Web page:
Finally, there is Marielle Franco (1979-2018), the young queer Brazilian political leader who was brutally assassinated in the streets of Rio de Janiero in 2018. Franco grew up in the favelas outside of Rio and was an outspoken advocate for women’s rights, LGBTQ rights and for the poor. She won election to the city council as a part of the Socialism and Liberty Party (PSOL). Her work, including opposition to militarism and state violence, focused on Brazil, but in death she became an international symbol of feminist resistance. Murals, street names, gardens and scholarships have been created as tributes to her in countries around the world. In protests after her murder, thousands of voices roared through the streets of Rio, saying “Marielle lives!” in Portuguese.

In the work and sacrifices of Funmilayo Ransome-Kuti, Grace Lee Boggs and Marielle Franco, we are reminded not only of brutal repression but also of endurance and perseverance, of the spirit of women’s resistance transcending borders and transcending individual lives.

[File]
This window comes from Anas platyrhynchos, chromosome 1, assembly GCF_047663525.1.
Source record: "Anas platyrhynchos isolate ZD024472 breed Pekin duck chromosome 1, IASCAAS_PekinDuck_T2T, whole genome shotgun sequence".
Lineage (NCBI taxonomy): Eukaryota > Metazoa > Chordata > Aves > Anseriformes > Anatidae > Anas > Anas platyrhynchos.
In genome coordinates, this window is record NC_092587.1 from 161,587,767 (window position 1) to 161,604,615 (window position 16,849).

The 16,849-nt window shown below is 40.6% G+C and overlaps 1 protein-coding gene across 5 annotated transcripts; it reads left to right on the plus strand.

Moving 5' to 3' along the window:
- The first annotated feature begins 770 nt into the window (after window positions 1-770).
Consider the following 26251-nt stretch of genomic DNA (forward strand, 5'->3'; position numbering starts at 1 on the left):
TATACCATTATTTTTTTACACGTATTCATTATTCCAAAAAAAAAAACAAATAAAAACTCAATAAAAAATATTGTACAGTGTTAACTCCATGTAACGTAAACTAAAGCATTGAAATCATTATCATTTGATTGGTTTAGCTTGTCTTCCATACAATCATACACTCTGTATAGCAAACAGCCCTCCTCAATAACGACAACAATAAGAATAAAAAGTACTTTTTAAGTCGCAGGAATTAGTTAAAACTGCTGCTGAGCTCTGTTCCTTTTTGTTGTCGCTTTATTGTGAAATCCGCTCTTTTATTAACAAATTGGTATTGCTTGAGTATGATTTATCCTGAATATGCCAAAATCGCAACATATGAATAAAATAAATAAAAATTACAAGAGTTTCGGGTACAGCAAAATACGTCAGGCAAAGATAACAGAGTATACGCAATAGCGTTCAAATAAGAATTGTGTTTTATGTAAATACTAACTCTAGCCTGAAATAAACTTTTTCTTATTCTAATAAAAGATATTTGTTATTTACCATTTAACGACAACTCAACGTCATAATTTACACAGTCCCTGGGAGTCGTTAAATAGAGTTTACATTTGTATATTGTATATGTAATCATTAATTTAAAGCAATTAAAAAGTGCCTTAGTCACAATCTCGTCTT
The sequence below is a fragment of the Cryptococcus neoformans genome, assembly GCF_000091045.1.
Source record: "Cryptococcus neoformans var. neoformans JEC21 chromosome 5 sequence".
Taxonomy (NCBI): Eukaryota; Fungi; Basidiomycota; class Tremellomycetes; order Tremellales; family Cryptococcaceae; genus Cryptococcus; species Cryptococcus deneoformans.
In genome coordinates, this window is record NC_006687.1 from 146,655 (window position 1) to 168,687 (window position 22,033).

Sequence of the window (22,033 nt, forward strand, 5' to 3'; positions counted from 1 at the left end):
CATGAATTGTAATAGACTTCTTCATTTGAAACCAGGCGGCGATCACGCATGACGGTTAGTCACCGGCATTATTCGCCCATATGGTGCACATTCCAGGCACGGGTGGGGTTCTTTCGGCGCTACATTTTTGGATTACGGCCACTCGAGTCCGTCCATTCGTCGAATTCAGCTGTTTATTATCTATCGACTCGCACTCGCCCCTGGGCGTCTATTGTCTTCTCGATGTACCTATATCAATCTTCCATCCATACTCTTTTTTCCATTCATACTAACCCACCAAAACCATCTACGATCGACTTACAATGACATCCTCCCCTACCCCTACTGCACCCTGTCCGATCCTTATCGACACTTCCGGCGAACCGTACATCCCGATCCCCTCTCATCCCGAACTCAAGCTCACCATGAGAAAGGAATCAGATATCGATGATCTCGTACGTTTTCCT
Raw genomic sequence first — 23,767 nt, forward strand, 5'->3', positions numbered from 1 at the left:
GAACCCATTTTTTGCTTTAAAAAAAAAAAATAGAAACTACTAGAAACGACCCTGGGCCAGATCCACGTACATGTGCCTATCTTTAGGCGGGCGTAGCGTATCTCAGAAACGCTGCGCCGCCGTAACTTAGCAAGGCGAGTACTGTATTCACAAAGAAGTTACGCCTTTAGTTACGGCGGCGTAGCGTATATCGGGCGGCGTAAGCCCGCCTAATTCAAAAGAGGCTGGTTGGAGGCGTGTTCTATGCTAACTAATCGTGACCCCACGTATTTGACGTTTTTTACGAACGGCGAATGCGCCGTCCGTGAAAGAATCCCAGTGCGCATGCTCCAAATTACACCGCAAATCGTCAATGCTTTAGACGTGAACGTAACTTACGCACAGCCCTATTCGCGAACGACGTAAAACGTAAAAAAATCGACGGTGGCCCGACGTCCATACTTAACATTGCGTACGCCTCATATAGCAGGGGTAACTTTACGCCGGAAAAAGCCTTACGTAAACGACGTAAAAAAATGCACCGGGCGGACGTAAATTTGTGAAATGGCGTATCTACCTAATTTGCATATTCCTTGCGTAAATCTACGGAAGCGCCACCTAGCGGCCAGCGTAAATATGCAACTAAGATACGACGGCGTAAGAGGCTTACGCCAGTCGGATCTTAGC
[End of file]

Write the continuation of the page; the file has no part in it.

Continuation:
So, what can we do on International Women’s Day to honor the legacies of feminist internationalists? Here are three ways to begin. Go to the website of Grassroots Global Justice Alliance to learn about and support their work to build grassroots feminist networks around the world. Learn more about groups like Women’s International League for Peace and Freedom (WILPF) that are supporting feminist resistance to war in Russia and Ukraine today. And join us at the Portal Project this afternoon for a conversation with feminist abolitionists, Angela Y. Davis, Gina Dent, Beth E. Richie and Erica Meiners.

Despite narrow and disparaging reductions of left feminist politics as “identity politics,” left feminism demands that we infuse all of our organizing with a spirit of internationalism, with radical democratic practice, and with a deep and unshakeable commitment that we throw no one under the bus in our envisioning and fighting for a better world.

Looking ahead, we need a revolution of values, systems and cultures. And feminist organizers and cultural workers must, as the late writer-activist Toni Cade Bambara reminded us, “make revolution irresistible.” That is our task. Let’s embrace it.